Hammers to Use With Chisels Part 1 – Hammer Varieties

A modern-style 750gm gennou head hand-forged by Kosaburo, hung with a black persimmon handle. I purchased this high-quality head over 33 years ago. An heirloom tool and a good buddy.

Yet such is oft the course of deeds that move the wheels of the world: small hands do them because they must, while the eyes of the great are elsewhere.


This is the first article in a six-part series that condenses the advice your humble servant has given to our Beloved Customers over the years regarding the hammers they should use with our chisels. While some of this information is relevant to our warranty, all of it is relevant to how well our chisels will perform and the pleasure Beloved Customers will enjoy using them.

In this first part we will focus on the varieties of hammers we recommend. Subsequent articles in this series will focus on appropriate hammer weights and faces, how to use a chisel efficiently, the “chisel cha-cha,” the importance of rhythm, as well as a discussion about health and hammers. There may even be a song or two to hum along with. Helluvalot better than a performance of Cats, and cheaper too!

In the future we will present several different series, one with more details about hammer heads, and another explaining why and describing how to make a handle for a Japanese gennou hammer (or any hammer for that matter), with scaled reference drawings. We will of course provide the entire contents of these articles wrapped up in a happy wiggling bundle to Beloved Customers that purchase one of our gennou heads. Yes, there are more perks to being a Beloved Customer than simple toe-curling joy (ツ)。As Blackadder’s little buddy Baldrick often said: ” I have a cunning plan.”

Hammer Materials

30mm Atsunomi by Kiyotada

We sell tatakinomi chisels such as oiirenomi, hantataki chisels, mukomachinomi (mortise chisels), or atsunomi all designed to be motivated by the most efficient method available, namely a steel hammer swung by human hand and arm. I won’t debate the pros/cons of steel hammers versus wooden mallets versus plastic mallets versus brass hammers in this post because the physics are as obvious as a lemur in a lingerie shop (they’re a bit hairy, they jump and climb all over the displays and bra straps are forever slipping off their skinny shoulders, but not in a seductive manner!) beyond noting that a hardened steel hammer imparts more energy to a chisel in a more easily focused and controllable manner than any other type of beater. Some may disagree; A mind is a terrible thing to taste.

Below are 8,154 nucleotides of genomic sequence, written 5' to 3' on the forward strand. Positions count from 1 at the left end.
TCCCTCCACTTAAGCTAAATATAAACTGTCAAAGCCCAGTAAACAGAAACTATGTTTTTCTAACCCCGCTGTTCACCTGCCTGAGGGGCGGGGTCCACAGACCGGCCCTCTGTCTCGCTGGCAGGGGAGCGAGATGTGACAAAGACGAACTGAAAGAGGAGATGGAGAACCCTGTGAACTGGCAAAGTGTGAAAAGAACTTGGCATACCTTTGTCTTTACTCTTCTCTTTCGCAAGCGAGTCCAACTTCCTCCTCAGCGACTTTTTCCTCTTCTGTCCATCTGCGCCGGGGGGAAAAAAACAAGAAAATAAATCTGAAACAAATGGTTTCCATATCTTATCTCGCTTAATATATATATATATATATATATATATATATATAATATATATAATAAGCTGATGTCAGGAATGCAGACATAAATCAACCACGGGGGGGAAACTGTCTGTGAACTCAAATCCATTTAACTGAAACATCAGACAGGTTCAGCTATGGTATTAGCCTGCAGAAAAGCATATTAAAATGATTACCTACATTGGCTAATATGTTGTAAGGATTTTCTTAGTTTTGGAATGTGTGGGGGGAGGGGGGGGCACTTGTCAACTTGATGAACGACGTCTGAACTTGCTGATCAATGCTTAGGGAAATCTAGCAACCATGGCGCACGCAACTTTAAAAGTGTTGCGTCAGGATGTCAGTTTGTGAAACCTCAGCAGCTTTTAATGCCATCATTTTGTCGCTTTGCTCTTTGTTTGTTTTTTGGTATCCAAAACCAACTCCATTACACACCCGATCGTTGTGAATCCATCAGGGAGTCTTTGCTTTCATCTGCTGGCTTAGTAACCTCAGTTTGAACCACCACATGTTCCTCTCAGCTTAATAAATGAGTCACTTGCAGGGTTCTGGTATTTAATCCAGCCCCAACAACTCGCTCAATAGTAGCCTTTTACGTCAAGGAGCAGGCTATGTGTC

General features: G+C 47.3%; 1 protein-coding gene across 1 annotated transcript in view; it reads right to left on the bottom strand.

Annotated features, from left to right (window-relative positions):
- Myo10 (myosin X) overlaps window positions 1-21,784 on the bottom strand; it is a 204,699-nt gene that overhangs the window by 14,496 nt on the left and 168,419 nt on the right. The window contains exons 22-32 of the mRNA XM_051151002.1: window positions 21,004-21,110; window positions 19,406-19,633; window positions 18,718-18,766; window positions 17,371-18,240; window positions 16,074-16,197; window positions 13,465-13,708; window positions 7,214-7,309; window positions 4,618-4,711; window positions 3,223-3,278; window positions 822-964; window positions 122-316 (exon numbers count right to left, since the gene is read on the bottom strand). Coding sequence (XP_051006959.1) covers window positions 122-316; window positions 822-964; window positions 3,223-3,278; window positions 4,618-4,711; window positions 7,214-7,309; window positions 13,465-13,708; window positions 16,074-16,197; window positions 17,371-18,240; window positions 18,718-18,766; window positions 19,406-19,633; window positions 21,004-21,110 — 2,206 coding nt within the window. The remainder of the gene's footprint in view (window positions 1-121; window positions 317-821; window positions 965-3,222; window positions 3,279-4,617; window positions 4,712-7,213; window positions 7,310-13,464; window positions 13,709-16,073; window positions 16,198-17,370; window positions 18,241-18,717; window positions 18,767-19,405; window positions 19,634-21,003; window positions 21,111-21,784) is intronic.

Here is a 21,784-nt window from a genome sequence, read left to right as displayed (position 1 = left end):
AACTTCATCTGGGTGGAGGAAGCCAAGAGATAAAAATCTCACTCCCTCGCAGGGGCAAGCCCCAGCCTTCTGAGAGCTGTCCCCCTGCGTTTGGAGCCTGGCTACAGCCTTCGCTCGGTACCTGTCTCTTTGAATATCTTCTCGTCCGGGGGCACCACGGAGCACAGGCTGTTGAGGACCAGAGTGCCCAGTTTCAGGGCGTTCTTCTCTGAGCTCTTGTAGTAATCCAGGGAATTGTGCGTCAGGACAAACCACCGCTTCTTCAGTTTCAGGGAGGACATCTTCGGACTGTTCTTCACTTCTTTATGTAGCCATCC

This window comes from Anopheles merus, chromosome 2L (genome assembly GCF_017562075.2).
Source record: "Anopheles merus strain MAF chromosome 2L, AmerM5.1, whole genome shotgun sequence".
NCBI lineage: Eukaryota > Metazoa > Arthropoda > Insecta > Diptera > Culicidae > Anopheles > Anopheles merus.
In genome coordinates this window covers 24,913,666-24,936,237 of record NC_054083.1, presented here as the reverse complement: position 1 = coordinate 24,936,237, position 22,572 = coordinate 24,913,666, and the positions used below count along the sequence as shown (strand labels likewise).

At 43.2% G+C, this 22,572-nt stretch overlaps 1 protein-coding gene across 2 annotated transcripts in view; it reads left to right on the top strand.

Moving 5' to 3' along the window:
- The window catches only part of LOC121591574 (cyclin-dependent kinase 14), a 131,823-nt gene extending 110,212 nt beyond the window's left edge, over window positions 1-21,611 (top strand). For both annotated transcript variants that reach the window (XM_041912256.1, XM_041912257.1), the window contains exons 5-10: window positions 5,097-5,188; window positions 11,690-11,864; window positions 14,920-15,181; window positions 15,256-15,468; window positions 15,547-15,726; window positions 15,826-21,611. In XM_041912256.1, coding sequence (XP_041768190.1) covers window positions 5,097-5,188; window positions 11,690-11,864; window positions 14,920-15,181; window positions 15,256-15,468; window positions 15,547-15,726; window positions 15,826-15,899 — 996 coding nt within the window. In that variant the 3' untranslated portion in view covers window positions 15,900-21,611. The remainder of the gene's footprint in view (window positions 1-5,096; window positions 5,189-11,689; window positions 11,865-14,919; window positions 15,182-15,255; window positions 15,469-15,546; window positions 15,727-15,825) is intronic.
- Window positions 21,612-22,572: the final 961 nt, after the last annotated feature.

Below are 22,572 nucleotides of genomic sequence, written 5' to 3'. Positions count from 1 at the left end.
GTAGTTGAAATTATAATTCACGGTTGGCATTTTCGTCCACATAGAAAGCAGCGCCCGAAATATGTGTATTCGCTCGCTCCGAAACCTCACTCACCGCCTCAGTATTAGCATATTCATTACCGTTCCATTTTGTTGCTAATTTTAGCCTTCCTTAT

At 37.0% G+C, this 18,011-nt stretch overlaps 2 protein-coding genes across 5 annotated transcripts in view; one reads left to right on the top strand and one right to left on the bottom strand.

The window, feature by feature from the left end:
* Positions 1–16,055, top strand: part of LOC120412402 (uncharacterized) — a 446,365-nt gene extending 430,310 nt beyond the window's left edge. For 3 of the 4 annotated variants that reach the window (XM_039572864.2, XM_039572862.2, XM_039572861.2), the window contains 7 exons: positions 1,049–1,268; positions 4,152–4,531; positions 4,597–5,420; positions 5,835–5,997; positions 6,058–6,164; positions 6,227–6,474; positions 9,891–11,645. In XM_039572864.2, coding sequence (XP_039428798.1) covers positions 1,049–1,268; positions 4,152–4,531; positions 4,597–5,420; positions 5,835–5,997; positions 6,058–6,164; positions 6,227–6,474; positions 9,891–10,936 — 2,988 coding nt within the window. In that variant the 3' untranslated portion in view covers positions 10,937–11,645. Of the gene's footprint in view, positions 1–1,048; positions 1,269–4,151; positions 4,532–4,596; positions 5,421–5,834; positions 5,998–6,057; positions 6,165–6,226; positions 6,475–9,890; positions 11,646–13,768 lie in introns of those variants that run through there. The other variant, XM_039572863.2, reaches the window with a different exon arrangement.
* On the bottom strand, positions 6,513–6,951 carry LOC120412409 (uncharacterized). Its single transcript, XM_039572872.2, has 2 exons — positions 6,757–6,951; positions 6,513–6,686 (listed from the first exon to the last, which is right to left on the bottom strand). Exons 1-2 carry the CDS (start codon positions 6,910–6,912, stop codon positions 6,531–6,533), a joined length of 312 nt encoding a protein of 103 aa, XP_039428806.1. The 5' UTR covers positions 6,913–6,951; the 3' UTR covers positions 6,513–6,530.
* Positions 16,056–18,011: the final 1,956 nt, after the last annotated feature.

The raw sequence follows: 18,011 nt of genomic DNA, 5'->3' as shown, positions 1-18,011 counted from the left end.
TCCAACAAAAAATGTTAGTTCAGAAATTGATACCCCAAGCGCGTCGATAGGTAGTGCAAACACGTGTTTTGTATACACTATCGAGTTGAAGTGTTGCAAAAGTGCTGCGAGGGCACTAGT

Occasionally Gentle Readers, and sometimes even Beloved Customers, ask if it’s OK to use a mallet of wood or plastic. Of course, it’s entirely acceptable, but no more necessary in the case of our professional-grade chisels than a speed governor set at 45mph is in a Ferrari.

The advantages of using a steel hammer to motivate chisels are quite obvious, even without doing energy calculations, but are there any disadvantages? Mochiron (Japanese for “of course”).

Steel hammers can concentrate so much energy on a tool handle so efficiently and so quickly that they routinely destroy the handles of the sharpened screwdrivers sold as chisels nowadays in Western countries due to faulty handle design.

At this point, wise Gentle Reader will ask themself why the handles of modern chisels are so fragile. Is it just an accident? If intentional, is modern wood softer and easier to cut than wood a few hundred years ago? Or has modern man become demented forgetting all the lessons of the past regarding chisel design, just as some have forgotten what the word “woman” means?

While dementia, sexual perversion and corruption among the leaders of the nations is obviously a serious problem nowadays, it is likely many marketing gurus, e-commerce pukes and cad operators never learned much about the tools they manufacture and sell. It’s also as obvious as lingerie on a lemur that most modern chisels are designed not to provide good service but rather to maximize profits through: (1) Lowest possible manufacturing costs; (2) Attractive appearance while hanging on hooks in the hardware store; and (3) Future purchases to replace chisels with broken handles, in other words, a cheap, good-looking product incorporating planned obsolescence.

Lemurs in lacy unmentionables aside, the tataki nomi chisels we sell are professional-grade tools designed to be struck by hardened-steel flat-faced hammers all day long and need not be coddled. They have tough Japanese oak handles protected by a cleverly-designed mild-steel kuchigane (coned ferrule) fitted where the handle meets the blade, and a mild-steel hoop, or crown, seated at the butt end of the handle, so they will not split or break when setup and used properly.

We have provided clear instructions for how to perform this setup job here.

But there is more to hammers than just materials, so let’s continue onto the next subject.

Japanese Hammer Types

A Kosaburo head with a brand-new nuclear-flash colored Osage Orange handle